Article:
The issuance is arranged by Aon Securities and Swiss Re, who are the joint structuring agents for the deal. They are joined by Citi (aka Citigroup) in acting as the bookmakers of the bonds. The web-based catastrophe modeling software developer AIR Worldwide is the modeling and calculation agent supporting the transaction.
Aon Securities CEO, Paul Shultz, expressed his gratitude over partaking in the issuance and highlighted the importance of securing efficient fund of emergency capital. He went on to mention that this deal may very well help lay the foundation for establishing similar bonds for other countries. Coalitions of nations working together to set up Cat bonds, such as the Pacific Alliance, allows for costs to be cut in developing the risk-transfer transactions.
Swiss Re’s Chairman of Global Partnerships, Martyn Parker, noted that Pacific Alliance working together to manage their financial exposure to natural disasters make a powerful statement. Through actively seeking a way to lessen the risks of natural disasters, it can be argued that the leaders of the Latin American countries made significant strides in promoting long-term economic development in the area.
John Modin, Citi Managing Director, stressed that Citi was proud to be a part of the record-breaking issuance. He also emphasized that although a Cat bond of this size is an important milestone in itself, the largest gains are the humanitarian ones; access to funds and capital can be absolutely vital if disaster happens to strike. Furthermore, this sort of economic protection acts as a powerful incentive for long-term funding, alleviating the inherent risk associated with making investments in disaster-prone areas.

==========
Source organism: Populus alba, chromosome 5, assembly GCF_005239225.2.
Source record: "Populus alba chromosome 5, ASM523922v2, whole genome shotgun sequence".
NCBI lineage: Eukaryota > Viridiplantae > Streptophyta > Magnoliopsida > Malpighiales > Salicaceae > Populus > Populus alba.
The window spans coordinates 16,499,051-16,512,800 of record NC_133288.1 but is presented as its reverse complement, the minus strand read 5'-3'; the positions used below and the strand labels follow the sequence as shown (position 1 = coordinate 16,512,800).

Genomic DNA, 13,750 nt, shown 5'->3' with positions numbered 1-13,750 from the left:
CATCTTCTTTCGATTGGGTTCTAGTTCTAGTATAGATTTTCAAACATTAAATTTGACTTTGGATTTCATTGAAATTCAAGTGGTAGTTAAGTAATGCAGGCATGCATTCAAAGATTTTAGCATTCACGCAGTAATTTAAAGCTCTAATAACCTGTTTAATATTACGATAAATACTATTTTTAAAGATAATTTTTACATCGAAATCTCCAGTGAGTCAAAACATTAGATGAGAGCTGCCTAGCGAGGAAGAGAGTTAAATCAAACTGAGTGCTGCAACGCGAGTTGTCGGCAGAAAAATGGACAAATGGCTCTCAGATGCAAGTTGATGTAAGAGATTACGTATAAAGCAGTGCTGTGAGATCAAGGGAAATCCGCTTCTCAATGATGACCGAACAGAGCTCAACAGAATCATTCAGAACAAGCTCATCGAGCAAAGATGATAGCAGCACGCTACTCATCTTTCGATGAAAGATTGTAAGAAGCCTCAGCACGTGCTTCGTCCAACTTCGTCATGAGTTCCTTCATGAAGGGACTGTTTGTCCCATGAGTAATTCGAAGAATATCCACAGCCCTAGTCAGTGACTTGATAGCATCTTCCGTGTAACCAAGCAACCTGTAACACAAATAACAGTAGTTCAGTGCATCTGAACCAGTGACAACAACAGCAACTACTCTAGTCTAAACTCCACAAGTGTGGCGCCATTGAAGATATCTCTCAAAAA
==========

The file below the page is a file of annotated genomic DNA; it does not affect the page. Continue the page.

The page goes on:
The large, five-part issuance essentially serves as reinsurance for the covered Latin American economies. By transferring some of the risks present in zones of recurring seismic activity from comparably poor, developing countries to investors, the IBRD is able to create a more favorable investment situation in the protected countries.
While the Pacific Alliance issuance specifically relates to earthquakes, it is easy to see potential applications for similar forms of reinsurance in other parts of the world.
Floods, hurricanes, storms or volcanic eruptions are just some of the many natural hazards that can seriously discourage long-term investments. Developing economies all around the world would be able to benefit immensely from transferring natural disaster risks to investors.cat
Catastrophe bonds of this nature can serve to give poorer countries a form of ”breathing space”, allowing them to construct infrastructure and companies to make considerable investments without worrying about potential natural hazards.
On the other side of the balance, investors appreciate extremely this form of investments. Because they offer significantly higher returns than corporate bonds – as they are detached from economic crises and trade cycles and therefore can act as an effective diversifications in their portfolios.